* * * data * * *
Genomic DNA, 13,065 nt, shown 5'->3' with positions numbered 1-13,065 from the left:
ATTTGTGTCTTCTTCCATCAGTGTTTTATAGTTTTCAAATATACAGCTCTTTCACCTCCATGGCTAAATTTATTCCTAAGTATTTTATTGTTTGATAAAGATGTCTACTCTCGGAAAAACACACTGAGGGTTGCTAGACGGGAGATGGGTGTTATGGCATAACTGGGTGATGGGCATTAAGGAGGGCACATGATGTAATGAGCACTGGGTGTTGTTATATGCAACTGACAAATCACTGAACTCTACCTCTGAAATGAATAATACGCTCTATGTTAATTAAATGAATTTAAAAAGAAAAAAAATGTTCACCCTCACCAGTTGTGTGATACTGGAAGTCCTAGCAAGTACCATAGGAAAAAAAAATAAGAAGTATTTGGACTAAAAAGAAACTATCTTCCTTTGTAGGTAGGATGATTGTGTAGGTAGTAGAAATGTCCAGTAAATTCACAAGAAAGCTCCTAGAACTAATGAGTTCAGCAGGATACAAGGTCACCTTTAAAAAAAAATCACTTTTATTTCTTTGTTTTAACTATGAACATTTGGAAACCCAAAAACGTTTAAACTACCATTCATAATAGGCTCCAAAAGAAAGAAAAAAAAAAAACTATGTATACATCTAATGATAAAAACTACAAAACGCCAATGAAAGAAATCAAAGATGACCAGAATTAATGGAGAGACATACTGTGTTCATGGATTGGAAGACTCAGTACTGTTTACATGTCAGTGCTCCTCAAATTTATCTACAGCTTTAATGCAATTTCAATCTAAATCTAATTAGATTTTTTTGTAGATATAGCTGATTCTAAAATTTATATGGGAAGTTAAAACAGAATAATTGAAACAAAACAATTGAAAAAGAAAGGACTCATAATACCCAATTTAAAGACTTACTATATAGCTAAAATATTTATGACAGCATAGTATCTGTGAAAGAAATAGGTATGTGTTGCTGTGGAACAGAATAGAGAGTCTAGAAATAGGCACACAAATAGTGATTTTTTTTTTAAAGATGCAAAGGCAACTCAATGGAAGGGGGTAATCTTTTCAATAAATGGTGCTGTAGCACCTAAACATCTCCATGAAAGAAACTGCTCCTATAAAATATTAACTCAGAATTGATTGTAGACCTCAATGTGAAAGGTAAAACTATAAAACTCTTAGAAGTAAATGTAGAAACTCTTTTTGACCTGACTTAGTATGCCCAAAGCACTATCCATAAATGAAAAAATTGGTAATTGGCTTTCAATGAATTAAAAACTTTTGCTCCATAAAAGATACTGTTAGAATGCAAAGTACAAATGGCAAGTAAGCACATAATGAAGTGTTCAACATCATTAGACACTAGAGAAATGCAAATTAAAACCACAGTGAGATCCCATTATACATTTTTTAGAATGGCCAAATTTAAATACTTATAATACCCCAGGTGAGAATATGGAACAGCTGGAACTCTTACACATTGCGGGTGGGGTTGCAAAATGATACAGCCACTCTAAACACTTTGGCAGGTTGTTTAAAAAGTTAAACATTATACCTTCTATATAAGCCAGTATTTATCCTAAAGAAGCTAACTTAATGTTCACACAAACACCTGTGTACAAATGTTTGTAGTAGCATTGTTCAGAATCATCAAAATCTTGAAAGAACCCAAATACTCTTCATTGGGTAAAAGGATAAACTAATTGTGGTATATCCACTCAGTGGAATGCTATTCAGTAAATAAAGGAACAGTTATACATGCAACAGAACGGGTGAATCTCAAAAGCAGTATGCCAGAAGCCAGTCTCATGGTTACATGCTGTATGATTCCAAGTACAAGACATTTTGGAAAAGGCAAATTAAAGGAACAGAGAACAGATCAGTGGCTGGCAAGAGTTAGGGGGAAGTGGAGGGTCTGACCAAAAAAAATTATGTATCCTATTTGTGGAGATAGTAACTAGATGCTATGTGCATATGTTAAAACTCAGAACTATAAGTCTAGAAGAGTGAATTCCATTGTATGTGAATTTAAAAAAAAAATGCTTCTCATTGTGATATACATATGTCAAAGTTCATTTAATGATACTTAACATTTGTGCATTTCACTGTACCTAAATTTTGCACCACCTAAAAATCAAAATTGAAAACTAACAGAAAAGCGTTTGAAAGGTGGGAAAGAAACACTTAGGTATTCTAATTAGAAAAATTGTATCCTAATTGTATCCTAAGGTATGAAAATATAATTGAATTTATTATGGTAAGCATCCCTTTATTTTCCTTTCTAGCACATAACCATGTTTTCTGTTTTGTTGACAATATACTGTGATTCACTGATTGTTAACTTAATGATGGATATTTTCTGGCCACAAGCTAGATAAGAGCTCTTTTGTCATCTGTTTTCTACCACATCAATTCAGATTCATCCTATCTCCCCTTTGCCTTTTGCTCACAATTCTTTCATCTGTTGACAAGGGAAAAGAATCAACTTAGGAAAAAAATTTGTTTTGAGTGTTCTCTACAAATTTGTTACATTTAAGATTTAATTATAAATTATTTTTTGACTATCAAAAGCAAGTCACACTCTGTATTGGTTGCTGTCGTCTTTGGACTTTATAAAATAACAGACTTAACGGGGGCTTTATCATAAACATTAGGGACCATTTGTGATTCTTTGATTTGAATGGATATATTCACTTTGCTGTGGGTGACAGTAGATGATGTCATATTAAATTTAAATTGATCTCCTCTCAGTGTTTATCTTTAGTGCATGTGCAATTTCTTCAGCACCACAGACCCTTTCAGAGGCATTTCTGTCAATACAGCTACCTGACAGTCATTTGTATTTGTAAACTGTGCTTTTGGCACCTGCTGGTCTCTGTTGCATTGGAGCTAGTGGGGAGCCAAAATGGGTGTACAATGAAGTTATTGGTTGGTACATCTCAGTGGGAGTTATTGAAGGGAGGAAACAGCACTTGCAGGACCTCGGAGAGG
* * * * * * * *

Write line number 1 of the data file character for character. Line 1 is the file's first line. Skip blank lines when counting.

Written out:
Genomic DNA, 13,065 nt, shown 5'->3' with positions numbered 1-13,065 from the left: